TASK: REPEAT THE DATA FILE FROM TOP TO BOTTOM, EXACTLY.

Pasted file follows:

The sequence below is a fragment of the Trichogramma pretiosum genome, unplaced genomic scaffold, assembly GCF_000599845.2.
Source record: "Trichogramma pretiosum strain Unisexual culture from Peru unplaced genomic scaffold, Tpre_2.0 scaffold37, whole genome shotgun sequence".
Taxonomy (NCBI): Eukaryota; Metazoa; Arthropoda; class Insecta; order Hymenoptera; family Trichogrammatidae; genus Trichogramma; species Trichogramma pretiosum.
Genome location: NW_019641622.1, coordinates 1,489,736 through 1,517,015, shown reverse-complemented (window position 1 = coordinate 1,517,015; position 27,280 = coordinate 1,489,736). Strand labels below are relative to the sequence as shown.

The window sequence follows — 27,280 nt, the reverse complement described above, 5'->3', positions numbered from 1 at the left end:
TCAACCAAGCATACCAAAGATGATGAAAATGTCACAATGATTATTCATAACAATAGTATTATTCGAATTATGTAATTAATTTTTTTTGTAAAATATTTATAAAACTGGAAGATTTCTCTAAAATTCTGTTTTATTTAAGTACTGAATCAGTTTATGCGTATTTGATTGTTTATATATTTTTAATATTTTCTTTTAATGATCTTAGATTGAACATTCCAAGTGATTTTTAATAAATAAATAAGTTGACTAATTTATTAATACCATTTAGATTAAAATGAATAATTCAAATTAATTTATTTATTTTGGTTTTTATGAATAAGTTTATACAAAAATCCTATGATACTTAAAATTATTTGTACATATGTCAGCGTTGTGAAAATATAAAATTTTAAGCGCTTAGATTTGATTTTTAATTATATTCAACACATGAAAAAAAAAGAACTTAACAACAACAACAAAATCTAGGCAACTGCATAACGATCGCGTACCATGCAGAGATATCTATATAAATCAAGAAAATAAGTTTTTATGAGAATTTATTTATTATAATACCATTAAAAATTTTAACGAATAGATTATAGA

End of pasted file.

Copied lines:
The sequence below is a fragment of the Trichogramma pretiosum genome, unplaced genomic scaffold, assembly GCF_000599845.2.
Source record: "Trichogramma pretiosum strain Unisexual culture from Peru unplaced genomic scaffold, Tpre_2.0 scaffold37, whole genome shotgun sequence".
Taxonomy (NCBI): Eukaryota; Metazoa; Arthropoda; class Insecta; order Hymenoptera; family Trichogrammatidae; genus Trichogramma; species Trichogramma pretiosum.
Genome location: NW_019641622.1, coordinates 1,489,736 through 1,517,015, shown reverse-complemented (window position 1 = coordinate 1,517,015; position 27,280 = coordinate 1,489,736). Strand labels below are relative to the sequence as shown.

The window sequence follows — 27,280 nt, the reverse complement described above, 5'->3', positions numbered from 1 at the left end:
TCAACCAAGCATACCAAAGATGATGAAAATGTCACAATGATTATTCATAACAATAGTATTATTCGAATTATGTAATTAATTTTTTTTGTAAAATATTTATAAAACTGGAAGATTTCTCTAAAATTCTGTTTTATTTAAGTACTGAATCAGTTTATGCGTATTTGATTGTTTATATATTTTTAATATTTTCTTTTAATGATCTTAGATTGAACATTCCAAGTGATTTTTAATAAATAAATAAGTTGACTAATTTATTAATACCATTTAGATTAAAATGAATAATTCAAATTAATTTATTTATTTTGGTTTTTATGAATAAGTTTATACAAAAATCCTATGATACTTAAAATTATTTGTACATATGTCAGCGTTGTGAAAATATAAAATTTTAAGCGCTTAGATTTGATTTTTAATTATATTCAACACATGAAAAAAAAAGAACTTAACAACAACAACAAAATCTAGGCAACTGCATAACGATCGCGTACCATGCAGAGATATCTATATAAATCAAGAAAATAAGTTTTTATGAGAATTTATTTATTATAATACCATTAAAAATTTTAACGAATAGATTATAGA